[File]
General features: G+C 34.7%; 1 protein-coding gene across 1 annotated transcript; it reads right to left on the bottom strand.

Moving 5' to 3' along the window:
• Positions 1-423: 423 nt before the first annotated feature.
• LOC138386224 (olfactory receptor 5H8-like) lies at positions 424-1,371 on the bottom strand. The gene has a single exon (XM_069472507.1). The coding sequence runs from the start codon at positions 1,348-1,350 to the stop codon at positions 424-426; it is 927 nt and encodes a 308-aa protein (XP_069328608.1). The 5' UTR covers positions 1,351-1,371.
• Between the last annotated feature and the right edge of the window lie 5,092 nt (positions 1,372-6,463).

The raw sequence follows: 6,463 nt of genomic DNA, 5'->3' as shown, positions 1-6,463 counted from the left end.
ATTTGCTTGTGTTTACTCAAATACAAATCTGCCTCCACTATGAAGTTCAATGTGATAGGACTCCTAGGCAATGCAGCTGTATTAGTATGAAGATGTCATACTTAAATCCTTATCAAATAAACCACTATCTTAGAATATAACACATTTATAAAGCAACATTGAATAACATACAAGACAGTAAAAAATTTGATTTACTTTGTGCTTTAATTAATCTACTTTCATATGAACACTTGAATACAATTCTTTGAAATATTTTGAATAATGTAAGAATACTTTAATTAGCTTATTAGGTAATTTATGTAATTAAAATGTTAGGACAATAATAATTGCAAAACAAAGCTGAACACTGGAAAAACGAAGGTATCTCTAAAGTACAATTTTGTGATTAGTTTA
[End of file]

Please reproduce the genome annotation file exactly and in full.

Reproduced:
General features: G+C 34.7%; 1 protein-coding gene across 1 annotated transcript; it reads right to left on the bottom strand.

Moving 5' to 3' along the window:
• Positions 1-423: 423 nt before the first annotated feature.
• LOC138386224 (olfactory receptor 5H8-like) lies at positions 424-1,371 on the bottom strand. The gene has a single exon (XM_069472507.1). The coding sequence runs from the start codon at positions 1,348-1,350 to the stop codon at positions 424-426; it is 927 nt and encodes a 308-aa protein (XP_069328608.1). The 5' UTR covers positions 1,351-1,371.
• Between the last annotated feature and the right edge of the window lie 5,092 nt (positions 1,372-6,463).

The raw sequence follows: 6,463 nt of genomic DNA, 5'->3' as shown, positions 1-6,463 counted from the left end.
ATTTGCTTGTGTTTACTCAAATACAAATCTGCCTCCACTATGAAGTTCAATGTGATAGGACTCCTAGGCAATGCAGCTGTATTAGTATGAAGATGTCATACTTAAATCCTTATCAAATAAACCACTATCTTAGAATATAACACATTTATAAAGCAACATTGAATAACATACAAGACAGTAAAAAATTTGATTTACTTTGTGCTTTAATTAATCTACTTTCATATGAACACTTGAATACAATTCTTTGAAATATTTTGAATAATGTAAGAATACTTTAATTAGCTTATTAGGTAATTTATGTAATTAAAATGTTAGGACAATAATAATTGCAAAACAAAGCTGAACACTGGAAAAACGAAGGTATCTCTAAAGTACAATTTTGTGATTAGTTTA